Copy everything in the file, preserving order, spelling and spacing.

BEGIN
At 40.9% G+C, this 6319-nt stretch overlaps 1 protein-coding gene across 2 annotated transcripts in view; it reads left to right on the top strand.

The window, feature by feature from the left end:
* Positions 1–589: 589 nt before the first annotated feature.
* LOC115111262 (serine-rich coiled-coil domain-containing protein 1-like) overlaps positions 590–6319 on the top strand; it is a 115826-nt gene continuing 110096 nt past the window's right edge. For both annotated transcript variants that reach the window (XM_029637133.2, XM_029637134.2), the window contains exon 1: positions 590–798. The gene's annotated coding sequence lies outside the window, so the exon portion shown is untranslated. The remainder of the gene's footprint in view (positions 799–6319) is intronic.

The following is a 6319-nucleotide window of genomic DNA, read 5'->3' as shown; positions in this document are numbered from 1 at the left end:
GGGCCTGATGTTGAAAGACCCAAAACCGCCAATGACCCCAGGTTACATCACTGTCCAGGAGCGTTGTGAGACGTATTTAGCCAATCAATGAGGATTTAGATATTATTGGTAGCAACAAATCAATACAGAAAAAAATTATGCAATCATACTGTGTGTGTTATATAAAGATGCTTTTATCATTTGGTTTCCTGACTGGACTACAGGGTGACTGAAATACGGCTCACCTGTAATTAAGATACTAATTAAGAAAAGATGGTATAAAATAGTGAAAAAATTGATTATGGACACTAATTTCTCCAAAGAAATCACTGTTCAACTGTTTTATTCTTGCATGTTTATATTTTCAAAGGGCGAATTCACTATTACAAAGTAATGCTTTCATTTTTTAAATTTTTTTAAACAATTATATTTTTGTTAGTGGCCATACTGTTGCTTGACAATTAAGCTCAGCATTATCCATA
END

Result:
At 40.9% G+C, this 6319-nt stretch overlaps 1 protein-coding gene across 2 annotated transcripts in view; it reads left to right on the top strand.

The window, feature by feature from the left end:
* Positions 1–589: 589 nt before the first annotated feature.
* LOC115111262 (serine-rich coiled-coil domain-containing protein 1-like) overlaps positions 590–6319 on the top strand; it is a 115826-nt gene continuing 110096 nt past the window's right edge. For both annotated transcript variants that reach the window (XM_029637133.2, XM_029637134.2), the window contains exon 1: positions 590–798. The gene's annotated coding sequence lies outside the window, so the exon portion shown is untranslated. The remainder of the gene's footprint in view (positions 799–6319) is intronic.

The following is a 6319-nucleotide window of genomic DNA, read 5'->3' as shown; positions in this document are numbered from 1 at the left end:
GGGCCTGATGTTGAAAGACCCAAAACCGCCAATGACCCCAGGTTACATCACTGTCCAGGAGCGTTGTGAGACGTATTTAGCCAATCAATGAGGATTTAGATATTATTGGTAGCAACAAATCAATACAGAAAAAAATTATGCAATCATACTGTGTGTGTTATATAAAGATGCTTTTATCATTTGGTTTCCTGACTGGACTACAGGGTGACTGAAATACGGCTCACCTGTAATTAAGATACTAATTAAGAAAAGATGGTATAAAATAGTGAAAAAATTGATTATGGACACTAATTTCTCCAAAGAAATCACTGTTCAACTGTTTTATTCTTGCATGTTTATATTTTCAAAGGGCGAATTCACTATTACAAAGTAATGCTTTCATTTTTTAAATTTTTTTAAACAATTATATTTTTGTTAGTGGCCATACTGTTGCTTGACAATTAAGCTCAGCATTATCCATA